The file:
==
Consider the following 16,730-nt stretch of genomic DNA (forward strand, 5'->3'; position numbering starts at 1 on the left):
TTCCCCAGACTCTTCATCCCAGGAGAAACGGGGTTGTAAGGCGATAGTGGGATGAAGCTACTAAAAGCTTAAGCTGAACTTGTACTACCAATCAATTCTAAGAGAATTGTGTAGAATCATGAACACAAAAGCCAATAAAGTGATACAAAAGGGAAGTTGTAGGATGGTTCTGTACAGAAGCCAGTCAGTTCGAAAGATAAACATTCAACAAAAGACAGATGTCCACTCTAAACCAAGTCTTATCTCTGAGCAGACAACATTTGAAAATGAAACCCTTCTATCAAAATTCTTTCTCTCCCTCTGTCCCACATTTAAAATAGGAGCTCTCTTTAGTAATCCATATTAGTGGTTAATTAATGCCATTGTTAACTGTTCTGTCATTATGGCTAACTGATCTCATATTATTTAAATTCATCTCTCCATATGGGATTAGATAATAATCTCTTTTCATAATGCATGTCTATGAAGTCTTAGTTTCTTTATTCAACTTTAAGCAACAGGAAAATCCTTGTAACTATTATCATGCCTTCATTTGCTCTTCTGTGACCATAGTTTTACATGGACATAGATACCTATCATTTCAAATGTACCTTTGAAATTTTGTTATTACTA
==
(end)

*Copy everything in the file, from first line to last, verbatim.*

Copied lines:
Consider the following 16,730-nt stretch of genomic DNA (forward strand, 5'->3'; position numbering starts at 1 on the left):
TTCCCCAGACTCTTCATCCCAGGAGAAACGGGGTTGTAAGGCGATAGTGGGATGAAGCTACTAAAAGCTTAAGCTGAACTTGTACTACCAATCAATTCTAAGAGAATTGTGTAGAATCATGAACACAAAAGCCAATAAAGTGATACAAAAGGGAAGTTGTAGGATGGTTCTGTACAGAAGCCAGTCAGTTCGAAAGATAAACATTCAACAAAAGACAGATGTCCACTCTAAACCAAGTCTTATCTCTGAGCAGACAACATTTGAAAATGAAACCCTTCTATCAAAATTCTTTCTCTCCCTCTGTCCCACATTTAAAATAGGAGCTCTCTTTAGTAATCCATATTAGTGGTTAATTAATGCCATTGTTAACTGTTCTGTCATTATGGCTAACTGATCTCATATTATTTAAATTCATCTCTCCATATGGGATTAGATAATAATCTCTTTTCATAATGCATGTCTATGAAGTCTTAGTTTCTTTATTCAACTTTAAGCAACAGGAAAATCCTTGTAACTATTATCATGCCTTCATTTGCTCTTCTGTGACCATAGTTTTACATGGACATAGATACCTATCATTTCAAATGTACCTTTGAAATTTTGTTATTACTA